Can You Drive a Car with the Check Engine Light On?

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You’re driving, when suddenly the dreadful yellow-orange Check Engine Light comes on!

What should you do? Click to learn about GOFAR

Keep driving or pull over?

It can be confusing. Follow these steps:

Step 1: Check engine light is flashing.
The check engine light is typically a yellow or red engine shaped icon situated in the middle of your vehicle dashboard, behind the driving wheel. If it’s flashing for more than 6 seconds, that is potentially an emergency situation.

Step 2: Stop driving. Safely pull over.
Slow down, pull over to the kerb and stop. This will give you time to check on the problem. Otherwise, you risk damaging your car.

Step 3: Diagnose the issue with a diagnostic app
If the check engine light is on and steady (not flashing), you can keep driving as long as the car isn’t performing strangely. How is it handling? Driving straight or wonky? Do you hear any strange sounds from the engine bay? Can you see any steam or smoke coming from the car? Use your hands, eyes, ears and nose to assess whether there is something unusual happening with your car.

Step 4: Fix the problem. Decide whether to install an OBD2 diagnostics device or visit a mechanic.
An OBD2 scanner is able to diagnose the car warning light problem and alert you to future issues. A diagnostics tool, such as GOFAR (view full feature list), can be used by anyone, not just a mechanic. GOFAR comes pre-loaded with 20,000+ error codes and tells you, in non-technical terms, what the issue is with your vehicle.

Get GOFAR Now! – It’s like having a mechanic in your pocket.

Why is your Check Engine Light Flashing?

Let’s dig a little deeper into why your dashboard warning lights are on …

Check Engine Light on Car Dashboard
View all Car Warning Light Symbols and Indicators

Every car has an assortment of car warning lights on the dashboard and they all have a different meaning. The check engine light is easily identified. It looks like an engine and typically includes words such as “check.” Usually yellow or red.

It’s main function is to let you, as the driver, know that one of the car’s sensors is not functioning correctly. The check engine light will either be in a solid unblinking state or flashing.

Whenever you start your car you’ll notice that the check engine light glows temporarily – usually for around six seconds.

Every error light has a corresponding error code. These are diagnosed, and explained, by an OBD2 Scanner.

The cost for an OBD2 scanner ranges from a few dollars to hundreds. You can buy a quality scanner online.

Don’t Trust Your Mechanic? Get help here

What Could Cause Your Check Engine Light to Come On?

The Check Engine Light, also called the Malfunction Indicator Light (MIL) is a warning light (sometimes called a tell-tale) that indicates a malfunction with your vehicle (as detected by your car’s computerised engine-management system).

When something goes wrong in this complex collection of components and sensors, it triggers this light.

It’s usually displayed on your dashboard as a pictogram or symbol of an engine, or sometimes simply CHECK ENGINE, or CHECK ENGINE SOON.

Did You Know? – When you start the car, the check engine light always comes on. But if no problems are detected, it should turn off within 6 seconds.

When the check engine light does stay on… Don’t. Panic.

Check whether your car is behaving differently. Is it bucking, surging, or making unusual sounds?

If you observe nothing strangely unusual, you could keep driving to your nearest car dealership or repair centre.

The warning light usually has 2 stages:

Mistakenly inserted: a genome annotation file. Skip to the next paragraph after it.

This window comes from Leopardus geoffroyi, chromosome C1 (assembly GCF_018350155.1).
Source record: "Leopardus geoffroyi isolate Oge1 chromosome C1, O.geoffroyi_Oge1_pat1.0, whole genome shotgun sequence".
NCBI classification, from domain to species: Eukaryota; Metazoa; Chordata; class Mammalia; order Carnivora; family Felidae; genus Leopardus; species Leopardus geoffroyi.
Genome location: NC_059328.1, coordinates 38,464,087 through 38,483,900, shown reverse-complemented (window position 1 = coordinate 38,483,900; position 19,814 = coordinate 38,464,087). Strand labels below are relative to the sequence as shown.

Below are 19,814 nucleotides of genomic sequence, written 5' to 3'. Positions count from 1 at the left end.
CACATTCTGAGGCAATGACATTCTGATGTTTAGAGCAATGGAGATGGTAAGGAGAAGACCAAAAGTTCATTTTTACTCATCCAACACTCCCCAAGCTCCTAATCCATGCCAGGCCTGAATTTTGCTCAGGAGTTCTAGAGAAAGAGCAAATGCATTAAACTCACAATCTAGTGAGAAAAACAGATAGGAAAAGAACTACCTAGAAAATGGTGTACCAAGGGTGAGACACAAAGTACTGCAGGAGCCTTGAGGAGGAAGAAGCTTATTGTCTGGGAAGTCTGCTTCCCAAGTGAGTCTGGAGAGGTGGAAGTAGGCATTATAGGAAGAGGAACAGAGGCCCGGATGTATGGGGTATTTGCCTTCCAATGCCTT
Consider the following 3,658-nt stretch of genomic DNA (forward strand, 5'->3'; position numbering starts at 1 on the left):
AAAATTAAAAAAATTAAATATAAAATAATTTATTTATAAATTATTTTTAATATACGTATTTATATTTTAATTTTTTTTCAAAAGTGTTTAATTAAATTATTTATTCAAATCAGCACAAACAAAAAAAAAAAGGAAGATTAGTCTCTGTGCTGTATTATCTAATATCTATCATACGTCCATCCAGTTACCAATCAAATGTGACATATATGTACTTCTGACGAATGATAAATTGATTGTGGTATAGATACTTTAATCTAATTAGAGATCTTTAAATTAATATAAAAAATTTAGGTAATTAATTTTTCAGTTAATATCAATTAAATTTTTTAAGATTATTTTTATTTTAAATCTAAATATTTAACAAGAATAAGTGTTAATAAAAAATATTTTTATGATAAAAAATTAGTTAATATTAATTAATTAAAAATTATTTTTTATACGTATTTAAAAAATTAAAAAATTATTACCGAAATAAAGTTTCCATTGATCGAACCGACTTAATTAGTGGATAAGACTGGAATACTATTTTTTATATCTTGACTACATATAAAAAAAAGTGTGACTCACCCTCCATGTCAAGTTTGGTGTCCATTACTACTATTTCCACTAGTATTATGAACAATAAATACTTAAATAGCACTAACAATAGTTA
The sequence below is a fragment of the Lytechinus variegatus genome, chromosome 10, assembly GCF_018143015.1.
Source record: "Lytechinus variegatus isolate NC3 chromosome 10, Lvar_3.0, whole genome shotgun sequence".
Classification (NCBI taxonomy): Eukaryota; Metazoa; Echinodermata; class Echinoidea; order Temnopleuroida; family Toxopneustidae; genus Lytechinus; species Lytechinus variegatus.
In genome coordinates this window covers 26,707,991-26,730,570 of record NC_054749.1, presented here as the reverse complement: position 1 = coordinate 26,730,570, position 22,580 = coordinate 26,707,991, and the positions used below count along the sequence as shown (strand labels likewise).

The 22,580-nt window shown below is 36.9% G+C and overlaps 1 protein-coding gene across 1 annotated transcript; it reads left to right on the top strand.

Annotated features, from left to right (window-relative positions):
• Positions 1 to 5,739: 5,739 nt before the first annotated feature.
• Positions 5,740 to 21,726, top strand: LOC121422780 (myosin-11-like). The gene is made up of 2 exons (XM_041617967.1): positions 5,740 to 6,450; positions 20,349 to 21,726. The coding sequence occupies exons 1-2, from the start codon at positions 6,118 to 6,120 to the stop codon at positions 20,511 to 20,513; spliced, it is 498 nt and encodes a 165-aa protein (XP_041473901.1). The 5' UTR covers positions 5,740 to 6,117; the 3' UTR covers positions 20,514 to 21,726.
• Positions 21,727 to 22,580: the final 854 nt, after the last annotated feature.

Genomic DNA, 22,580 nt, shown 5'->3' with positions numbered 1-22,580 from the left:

1. Steady (indicating a minor fault); and
  2. Flashing (indicating a severe fault).

When the light is on, the engine control unit actually stores a fault code related to the malfunction, which can be read and interpreted by an On-Board-Diagnostics or OBD2 scan tool.

All cars built in the US after 1996, in Australia after 2006 (petrol) and 2007 (diesel), in Canada after 1998, and in the UK and Europe after 2001 (petrol) and 2004 (diesel), are OBD2-compliant.

GOFAR Alerts
GOFAR diagnoses your car faults. Try it now.

Your mechanic will then read the generated fault codes on your car’s computer using a scan tool and recommend the necessary repairs or parts required to rectify the problem/s… and bill you for the cost, of course.

The thing is, this warning light can indicate almost anything from a loose fuel cap to a (far more serious) engine knock.

OR… You could stay one step ahead of your mechanic and use GOFAR to self-diagnose your car’s fault codes and immediately understand the severity of the fault.

GOFAR explains more than 300 common error codes in plain, simple English.

No confusing acronyms, no technical jargon, no obscure references that only automotive engineers can decipher. Just an easy-to-understand explanation of what your car’s computer is trying to tell you is wrong.

Most Common Causes for the Check Engine Light to Come on

Faulty Oxygen Sensor

The Oxygen Sensor measures the amount of oxygen in your exhaust system. It then communicates this information to your car’s computer so that it can adjust the engine’s air and fuel mixture.

When your oxygen sensor is faulty, your car will use up more fuel and produce more emissions.

A faulty oxygen sensor is not an alarming problem, but get your mechanic fix it as soon as is convenient.

Faulty Gas Cap / Fuel Cap

A cracked, faulty or loose gas cap / fuel cap can cause your engine light to come on – mainly because the fuel system has a vapour leak.

In other cases, it could be a more serious leak in the upper portion of the fuel system.

Tighten or replace the gas cap, then keep driving. After driving for a while, the check engine light should go off. if it doesn’t, it may be time to ask your mechanic to check it out.

Failed Catalytic Converter

A Catalytic Converter controls emissions in your car’s exhaust system. It converts carbon monoxide and other harmful gases into less harmful byproducts.

If your catalytic converter is failing, you’ll spend more money on fuel and your car’s performance will be impacted.

A catalytic converter is generally an expensive car part, costing around $500-$1,000 each. And some cars have four of them!

Therefore, if it is the cause for your car check engine light to come on, get a mechanic to check it out. Do not attempt to drive any further as you could cause costly damage to your car.

GOFAR screenshots car health
Fix Your Car Warning Light. GOFAR will diagnose the problem.